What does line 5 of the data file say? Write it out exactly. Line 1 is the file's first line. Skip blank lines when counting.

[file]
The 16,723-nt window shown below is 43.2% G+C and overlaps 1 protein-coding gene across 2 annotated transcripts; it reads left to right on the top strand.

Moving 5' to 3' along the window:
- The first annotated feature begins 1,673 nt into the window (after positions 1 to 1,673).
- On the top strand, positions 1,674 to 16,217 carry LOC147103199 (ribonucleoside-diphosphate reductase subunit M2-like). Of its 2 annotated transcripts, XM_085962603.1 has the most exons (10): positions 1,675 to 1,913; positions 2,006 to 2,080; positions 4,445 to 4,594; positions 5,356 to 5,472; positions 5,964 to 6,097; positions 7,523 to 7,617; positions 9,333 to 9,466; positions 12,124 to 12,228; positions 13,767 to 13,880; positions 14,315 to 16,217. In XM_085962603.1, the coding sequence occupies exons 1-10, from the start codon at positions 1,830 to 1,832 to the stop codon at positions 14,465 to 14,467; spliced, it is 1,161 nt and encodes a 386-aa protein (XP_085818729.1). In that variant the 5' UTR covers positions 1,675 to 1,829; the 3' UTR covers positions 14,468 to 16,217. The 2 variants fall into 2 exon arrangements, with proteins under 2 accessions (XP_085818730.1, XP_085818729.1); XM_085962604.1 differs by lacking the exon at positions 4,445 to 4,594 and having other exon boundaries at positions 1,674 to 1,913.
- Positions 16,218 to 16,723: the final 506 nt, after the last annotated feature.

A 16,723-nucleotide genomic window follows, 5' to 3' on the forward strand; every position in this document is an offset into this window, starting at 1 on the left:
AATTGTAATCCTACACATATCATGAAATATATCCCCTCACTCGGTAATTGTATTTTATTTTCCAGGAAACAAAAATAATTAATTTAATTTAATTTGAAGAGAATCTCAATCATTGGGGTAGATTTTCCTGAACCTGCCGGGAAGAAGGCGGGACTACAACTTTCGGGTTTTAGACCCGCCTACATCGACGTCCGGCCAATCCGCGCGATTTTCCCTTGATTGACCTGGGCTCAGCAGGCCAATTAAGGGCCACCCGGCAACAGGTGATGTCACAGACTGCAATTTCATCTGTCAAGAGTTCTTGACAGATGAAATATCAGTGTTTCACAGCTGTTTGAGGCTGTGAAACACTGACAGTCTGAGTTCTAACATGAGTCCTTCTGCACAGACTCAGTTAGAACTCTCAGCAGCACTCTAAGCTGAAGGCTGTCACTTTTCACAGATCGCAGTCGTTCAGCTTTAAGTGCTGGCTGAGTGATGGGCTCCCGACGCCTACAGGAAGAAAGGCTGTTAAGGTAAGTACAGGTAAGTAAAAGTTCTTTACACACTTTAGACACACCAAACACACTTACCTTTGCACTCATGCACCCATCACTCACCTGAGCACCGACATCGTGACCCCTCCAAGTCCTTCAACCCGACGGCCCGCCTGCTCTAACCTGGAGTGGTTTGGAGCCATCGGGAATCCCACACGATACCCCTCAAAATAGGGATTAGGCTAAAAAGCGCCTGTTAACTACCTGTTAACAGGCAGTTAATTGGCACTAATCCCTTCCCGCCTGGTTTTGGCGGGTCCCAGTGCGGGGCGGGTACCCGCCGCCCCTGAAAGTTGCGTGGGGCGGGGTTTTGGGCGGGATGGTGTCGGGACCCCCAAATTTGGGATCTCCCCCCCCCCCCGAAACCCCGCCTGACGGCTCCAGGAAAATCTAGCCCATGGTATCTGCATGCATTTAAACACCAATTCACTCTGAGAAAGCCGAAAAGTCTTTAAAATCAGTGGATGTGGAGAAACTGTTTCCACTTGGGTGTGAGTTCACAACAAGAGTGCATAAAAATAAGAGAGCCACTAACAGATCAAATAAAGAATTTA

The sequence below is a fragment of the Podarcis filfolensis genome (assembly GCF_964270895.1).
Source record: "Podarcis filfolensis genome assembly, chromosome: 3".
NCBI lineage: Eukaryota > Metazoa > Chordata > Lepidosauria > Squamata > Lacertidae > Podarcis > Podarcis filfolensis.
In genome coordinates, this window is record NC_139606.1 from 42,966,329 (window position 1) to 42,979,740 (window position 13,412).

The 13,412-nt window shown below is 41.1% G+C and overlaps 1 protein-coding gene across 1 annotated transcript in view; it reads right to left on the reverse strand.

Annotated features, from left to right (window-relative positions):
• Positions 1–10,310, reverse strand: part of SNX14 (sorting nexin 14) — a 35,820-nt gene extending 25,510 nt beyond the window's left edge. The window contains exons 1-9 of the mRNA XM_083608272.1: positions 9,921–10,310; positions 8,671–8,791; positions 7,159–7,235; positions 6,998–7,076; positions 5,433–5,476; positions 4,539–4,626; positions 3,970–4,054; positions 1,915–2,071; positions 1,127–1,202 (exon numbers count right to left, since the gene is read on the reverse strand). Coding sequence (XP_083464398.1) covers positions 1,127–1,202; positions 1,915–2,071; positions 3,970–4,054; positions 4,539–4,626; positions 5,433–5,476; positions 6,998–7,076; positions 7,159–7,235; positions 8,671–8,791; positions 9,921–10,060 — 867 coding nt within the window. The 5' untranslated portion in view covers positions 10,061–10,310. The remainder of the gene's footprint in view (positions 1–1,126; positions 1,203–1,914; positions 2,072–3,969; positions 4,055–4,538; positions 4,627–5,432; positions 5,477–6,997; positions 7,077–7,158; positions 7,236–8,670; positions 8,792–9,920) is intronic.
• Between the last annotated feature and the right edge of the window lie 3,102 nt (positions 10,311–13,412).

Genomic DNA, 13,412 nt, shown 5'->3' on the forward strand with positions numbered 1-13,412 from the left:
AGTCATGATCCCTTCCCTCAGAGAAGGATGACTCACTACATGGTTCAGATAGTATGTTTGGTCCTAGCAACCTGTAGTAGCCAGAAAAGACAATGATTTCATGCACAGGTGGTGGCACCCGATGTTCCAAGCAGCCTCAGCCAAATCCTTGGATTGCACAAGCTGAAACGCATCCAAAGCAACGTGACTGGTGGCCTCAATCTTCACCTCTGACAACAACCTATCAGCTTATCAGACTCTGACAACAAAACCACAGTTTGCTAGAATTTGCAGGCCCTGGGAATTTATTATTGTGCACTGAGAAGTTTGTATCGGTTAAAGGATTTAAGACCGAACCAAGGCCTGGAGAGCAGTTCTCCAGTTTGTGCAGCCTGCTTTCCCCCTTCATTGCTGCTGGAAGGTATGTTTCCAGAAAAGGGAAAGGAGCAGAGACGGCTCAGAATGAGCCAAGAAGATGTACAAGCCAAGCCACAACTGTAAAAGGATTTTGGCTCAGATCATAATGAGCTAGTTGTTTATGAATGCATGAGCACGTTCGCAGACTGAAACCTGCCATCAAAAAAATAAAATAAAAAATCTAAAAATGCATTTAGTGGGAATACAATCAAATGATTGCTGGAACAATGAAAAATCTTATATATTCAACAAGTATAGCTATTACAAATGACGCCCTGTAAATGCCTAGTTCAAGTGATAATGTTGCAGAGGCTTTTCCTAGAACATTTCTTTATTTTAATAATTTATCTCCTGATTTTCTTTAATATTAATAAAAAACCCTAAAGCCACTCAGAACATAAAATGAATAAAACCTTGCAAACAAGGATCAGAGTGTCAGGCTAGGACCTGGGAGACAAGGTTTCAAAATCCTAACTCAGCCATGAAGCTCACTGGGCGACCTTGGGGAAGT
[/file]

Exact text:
- Positions 16,218 to 16,723: the final 506 nt, after the last annotated feature.